Arjen Hoekstra didn't really stand out in the crowd of 2,000 scientists, activists, politicians and representatives of industry roaming the halls of the Stockholm trade fair. Far more attention-getting figures than the 42-year-old Dutch hydro engineer attended World Water Week in Sweden last week. Asian delegates wore glowing saris. And Indian businessman Bindeshwar Pathak drew flocks of media everywhere he went at the event after being named the recipient of this year's Stockholm Water Prize for inventing a toilet for slum dwellers.
But Hoekstra preferred to keep a low profile at the annual global conference, which focuses on water-related issues. He had nothing to prove. Still despite his apparent efforts to keep a low-profile, Hoekstra's creation served as a magnet for debate here. Hoekstra came up with the idea of the "water footprint."
10,000 Liters of Water for a Pair of Jeans
His equation is actually just a couple of numbers used to describe the amount of water that is used -- or polluted -- during the manufacture of various products. Anyone can calculate their water footprint by looking at the amount of water they use directly and then by looking at the amount of "virtual water" they use -- that is, how much water is used in the production of any goods they consume. The global average for an individual's water footprint is 1,243 cubic meters of water per year. In the US, this goes up to 2,483 cubic meters per year; in Germany it's 1,545 and in China, 702.
Hoekstra's water footprint formula has already made headlines around the world with its estimates of the amount of water that is used or abused in the simple products that are a part of our everyday lives:
- 140 liters of water for one cup of coffee!
- 2,400 liters for a hamburger!
- 10,000 liters for one pair of jeans!
In the dicussions and workshops in Stockholm, participants debated what sort of action should be taken as a result of the water footprint figures. The WWF environmental group first recognized the validity of the water footprint, and further conservation and environmental protection groups as well as the United Nations and the World Bank soon followed suit. Finally, even multinational companies like Nestle, Unilever and Pepsi got on board.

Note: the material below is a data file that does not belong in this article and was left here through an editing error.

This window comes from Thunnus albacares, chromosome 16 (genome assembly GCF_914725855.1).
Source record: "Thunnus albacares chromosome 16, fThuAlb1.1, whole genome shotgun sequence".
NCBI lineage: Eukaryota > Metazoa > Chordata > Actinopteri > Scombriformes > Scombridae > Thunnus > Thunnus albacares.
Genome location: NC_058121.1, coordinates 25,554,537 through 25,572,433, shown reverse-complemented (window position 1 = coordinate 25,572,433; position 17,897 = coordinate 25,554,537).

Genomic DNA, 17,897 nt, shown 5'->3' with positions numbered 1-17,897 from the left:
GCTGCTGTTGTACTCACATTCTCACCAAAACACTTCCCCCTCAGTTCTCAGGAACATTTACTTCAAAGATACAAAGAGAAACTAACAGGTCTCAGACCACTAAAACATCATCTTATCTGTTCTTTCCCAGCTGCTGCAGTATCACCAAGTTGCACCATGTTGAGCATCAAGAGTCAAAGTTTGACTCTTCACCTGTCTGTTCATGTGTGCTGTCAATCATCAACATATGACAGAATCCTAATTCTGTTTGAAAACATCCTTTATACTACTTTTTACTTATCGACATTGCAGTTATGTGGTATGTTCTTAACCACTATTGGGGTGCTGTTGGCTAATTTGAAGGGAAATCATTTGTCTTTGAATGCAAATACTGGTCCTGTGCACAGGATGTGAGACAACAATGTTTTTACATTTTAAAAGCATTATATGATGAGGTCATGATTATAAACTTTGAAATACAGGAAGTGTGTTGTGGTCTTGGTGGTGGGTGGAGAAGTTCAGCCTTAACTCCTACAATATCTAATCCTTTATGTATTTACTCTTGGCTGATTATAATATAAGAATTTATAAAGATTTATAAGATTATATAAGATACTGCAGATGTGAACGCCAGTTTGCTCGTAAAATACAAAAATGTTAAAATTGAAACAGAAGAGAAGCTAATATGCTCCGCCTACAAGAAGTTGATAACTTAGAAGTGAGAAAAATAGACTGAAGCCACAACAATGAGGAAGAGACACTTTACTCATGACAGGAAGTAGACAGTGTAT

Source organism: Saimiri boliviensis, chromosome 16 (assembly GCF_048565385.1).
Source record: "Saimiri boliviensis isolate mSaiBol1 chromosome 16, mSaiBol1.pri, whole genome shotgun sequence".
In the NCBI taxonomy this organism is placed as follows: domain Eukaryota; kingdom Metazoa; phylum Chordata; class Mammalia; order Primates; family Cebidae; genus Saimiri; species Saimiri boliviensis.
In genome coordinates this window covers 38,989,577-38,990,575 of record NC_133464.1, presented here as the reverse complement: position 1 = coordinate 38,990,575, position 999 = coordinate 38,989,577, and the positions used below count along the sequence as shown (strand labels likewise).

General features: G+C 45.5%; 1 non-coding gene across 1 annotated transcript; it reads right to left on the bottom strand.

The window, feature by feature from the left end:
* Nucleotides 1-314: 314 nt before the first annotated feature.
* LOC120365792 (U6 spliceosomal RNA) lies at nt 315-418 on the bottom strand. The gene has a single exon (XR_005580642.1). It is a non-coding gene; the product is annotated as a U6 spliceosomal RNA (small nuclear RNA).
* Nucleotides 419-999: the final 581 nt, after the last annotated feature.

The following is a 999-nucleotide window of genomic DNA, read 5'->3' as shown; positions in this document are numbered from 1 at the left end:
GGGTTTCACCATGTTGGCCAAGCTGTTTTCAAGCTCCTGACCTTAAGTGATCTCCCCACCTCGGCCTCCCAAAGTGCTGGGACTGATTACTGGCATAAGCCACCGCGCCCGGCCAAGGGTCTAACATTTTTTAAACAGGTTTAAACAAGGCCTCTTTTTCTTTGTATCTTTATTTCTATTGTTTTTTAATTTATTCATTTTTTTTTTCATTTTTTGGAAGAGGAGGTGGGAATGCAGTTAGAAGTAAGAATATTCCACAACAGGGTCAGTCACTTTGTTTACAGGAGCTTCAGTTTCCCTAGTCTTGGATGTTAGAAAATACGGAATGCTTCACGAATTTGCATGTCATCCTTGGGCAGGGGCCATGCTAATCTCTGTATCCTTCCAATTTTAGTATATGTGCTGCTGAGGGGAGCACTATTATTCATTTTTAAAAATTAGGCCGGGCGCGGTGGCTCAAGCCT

Virtual Water Heading In The Wrong Direction
And they all seem to agree that Hoekstra's numbers could be potentially explosive -- mainly because they make it clear how thoughtlessly water, the most precious of resources, is handled in so many areas. "Because of the international trade in water-intensive products, there are floods of virtual water flowing around the world," Hoekstra said. "And many of them are flowing in the wrong direction, going from water-poor regions to the water-rich."
Mostly these flows involve food, biofuels and cotton. Between 70 and 80 percent of all the water consumption in the world is used for agricultural purposes. The European Union, for example, contributes indirectly to the drying out of the ever-shrinking Aral Sea in Kazakhstan and Uzbekistan through its cotton imports from the region. And when the Germans buy ham from Spain or oranges from Israel, they are also contributing to water scarcity in those areas. In fact, Germany, a country that has plenty of water, is one of the biggest importers of virtual water in the world.